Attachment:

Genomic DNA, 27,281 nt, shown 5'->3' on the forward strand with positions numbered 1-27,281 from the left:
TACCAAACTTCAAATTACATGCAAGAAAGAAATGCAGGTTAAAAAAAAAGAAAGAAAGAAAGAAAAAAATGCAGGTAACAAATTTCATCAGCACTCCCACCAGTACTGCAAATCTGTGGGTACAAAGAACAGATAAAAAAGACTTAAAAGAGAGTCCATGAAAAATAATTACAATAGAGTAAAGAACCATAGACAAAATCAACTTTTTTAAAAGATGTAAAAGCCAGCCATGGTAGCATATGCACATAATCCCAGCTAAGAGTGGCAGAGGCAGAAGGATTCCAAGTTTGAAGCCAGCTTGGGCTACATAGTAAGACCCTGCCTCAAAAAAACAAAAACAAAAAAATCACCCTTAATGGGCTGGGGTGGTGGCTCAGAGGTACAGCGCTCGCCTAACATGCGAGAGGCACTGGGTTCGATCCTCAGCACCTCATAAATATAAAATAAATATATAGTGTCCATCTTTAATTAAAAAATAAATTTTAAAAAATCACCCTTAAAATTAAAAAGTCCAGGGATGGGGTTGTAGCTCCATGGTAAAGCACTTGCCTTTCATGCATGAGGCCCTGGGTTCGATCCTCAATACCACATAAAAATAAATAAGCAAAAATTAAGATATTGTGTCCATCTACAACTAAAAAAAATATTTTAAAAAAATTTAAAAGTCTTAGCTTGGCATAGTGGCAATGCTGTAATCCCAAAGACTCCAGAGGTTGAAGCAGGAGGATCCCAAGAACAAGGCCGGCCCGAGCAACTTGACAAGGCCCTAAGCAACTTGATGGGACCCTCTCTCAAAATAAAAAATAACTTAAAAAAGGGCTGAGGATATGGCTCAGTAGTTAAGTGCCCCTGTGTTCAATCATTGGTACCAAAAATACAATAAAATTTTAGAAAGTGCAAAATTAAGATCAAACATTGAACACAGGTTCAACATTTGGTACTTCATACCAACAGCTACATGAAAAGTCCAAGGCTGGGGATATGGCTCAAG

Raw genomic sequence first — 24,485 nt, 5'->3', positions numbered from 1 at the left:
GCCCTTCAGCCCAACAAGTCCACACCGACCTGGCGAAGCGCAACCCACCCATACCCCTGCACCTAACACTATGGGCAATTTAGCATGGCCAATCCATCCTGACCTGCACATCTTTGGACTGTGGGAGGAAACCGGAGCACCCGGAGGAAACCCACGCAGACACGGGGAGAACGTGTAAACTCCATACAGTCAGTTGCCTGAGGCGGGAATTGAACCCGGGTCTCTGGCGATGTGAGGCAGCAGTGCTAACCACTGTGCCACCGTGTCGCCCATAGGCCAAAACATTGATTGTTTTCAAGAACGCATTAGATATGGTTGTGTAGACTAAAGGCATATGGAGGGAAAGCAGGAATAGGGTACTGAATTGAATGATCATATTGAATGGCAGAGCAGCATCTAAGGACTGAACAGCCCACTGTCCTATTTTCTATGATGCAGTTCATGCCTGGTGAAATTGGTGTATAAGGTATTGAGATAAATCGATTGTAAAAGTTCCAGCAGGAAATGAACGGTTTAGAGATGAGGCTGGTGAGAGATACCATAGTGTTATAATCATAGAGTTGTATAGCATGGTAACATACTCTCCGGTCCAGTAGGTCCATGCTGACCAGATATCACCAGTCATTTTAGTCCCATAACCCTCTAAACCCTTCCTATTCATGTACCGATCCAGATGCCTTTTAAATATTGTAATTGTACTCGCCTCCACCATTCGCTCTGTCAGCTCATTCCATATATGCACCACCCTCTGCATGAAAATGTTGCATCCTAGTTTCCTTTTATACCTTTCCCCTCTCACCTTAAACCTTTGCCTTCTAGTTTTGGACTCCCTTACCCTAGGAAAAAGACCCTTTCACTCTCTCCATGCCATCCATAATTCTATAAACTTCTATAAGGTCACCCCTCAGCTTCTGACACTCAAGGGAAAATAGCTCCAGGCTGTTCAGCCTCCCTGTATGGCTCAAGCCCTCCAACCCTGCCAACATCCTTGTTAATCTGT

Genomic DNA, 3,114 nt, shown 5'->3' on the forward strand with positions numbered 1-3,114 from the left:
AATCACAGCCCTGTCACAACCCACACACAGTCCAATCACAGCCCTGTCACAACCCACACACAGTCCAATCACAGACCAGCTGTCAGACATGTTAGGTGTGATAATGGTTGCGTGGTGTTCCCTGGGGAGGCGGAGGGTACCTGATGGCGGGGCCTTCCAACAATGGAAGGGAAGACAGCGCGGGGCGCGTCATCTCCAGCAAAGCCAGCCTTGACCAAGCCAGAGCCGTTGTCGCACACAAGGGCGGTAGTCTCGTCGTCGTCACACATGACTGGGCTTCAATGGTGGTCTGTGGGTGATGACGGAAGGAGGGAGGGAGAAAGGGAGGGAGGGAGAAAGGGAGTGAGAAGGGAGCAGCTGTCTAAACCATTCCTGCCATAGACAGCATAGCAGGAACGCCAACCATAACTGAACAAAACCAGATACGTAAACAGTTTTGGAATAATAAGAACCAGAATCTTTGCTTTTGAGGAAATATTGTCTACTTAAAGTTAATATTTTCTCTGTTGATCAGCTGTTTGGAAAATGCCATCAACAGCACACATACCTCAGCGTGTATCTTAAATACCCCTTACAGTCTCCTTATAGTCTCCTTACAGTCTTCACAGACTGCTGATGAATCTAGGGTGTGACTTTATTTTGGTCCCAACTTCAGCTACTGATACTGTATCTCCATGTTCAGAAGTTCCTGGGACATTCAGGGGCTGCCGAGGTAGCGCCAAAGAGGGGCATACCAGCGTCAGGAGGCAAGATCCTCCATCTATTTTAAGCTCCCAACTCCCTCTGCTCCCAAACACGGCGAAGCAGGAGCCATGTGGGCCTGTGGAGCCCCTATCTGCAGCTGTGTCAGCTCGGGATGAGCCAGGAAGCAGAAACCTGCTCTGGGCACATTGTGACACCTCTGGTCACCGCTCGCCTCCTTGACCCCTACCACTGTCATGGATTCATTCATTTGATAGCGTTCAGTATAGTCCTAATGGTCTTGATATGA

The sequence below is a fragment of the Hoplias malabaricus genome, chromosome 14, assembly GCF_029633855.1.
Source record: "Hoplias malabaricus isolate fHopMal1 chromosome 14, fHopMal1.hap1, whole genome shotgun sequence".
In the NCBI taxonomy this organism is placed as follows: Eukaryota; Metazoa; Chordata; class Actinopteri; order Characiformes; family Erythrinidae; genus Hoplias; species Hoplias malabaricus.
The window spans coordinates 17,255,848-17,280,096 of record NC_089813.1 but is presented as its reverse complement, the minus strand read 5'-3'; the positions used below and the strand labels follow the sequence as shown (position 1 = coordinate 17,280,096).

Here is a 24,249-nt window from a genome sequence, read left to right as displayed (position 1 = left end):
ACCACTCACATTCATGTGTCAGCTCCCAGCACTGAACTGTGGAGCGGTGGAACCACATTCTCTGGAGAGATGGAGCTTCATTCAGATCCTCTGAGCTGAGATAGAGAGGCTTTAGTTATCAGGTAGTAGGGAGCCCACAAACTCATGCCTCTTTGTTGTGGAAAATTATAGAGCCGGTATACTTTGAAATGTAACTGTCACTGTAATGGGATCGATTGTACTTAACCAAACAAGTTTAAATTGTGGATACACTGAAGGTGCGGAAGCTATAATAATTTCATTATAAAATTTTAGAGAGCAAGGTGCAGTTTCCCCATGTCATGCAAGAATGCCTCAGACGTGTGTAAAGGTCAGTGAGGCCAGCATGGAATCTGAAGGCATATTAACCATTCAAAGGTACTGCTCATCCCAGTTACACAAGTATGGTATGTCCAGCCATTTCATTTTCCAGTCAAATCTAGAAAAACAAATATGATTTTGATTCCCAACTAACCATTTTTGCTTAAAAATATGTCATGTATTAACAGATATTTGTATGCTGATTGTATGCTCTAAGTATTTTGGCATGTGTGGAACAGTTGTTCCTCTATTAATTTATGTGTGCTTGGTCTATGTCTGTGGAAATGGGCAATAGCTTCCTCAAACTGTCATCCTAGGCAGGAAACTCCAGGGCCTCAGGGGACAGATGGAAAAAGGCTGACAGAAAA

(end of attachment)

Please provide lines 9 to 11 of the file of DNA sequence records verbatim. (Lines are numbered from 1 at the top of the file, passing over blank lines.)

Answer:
In the NCBI taxonomy this organism is placed as follows: Eukaryota; Metazoa; Chordata; class Actinopteri; order Characiformes; family Erythrinidae; genus Hoplias; species Hoplias malabaricus.
The window spans coordinates 17,255,848-17,280,096 of record NC_089813.1 but is presented as its reverse complement, the minus strand read 5'-3'; the positions used below and the strand labels follow the sequence as shown (position 1 = coordinate 17,280,096).

Here is a 24,249-nt window from a genome sequence, read left to right as displayed (position 1 = left end):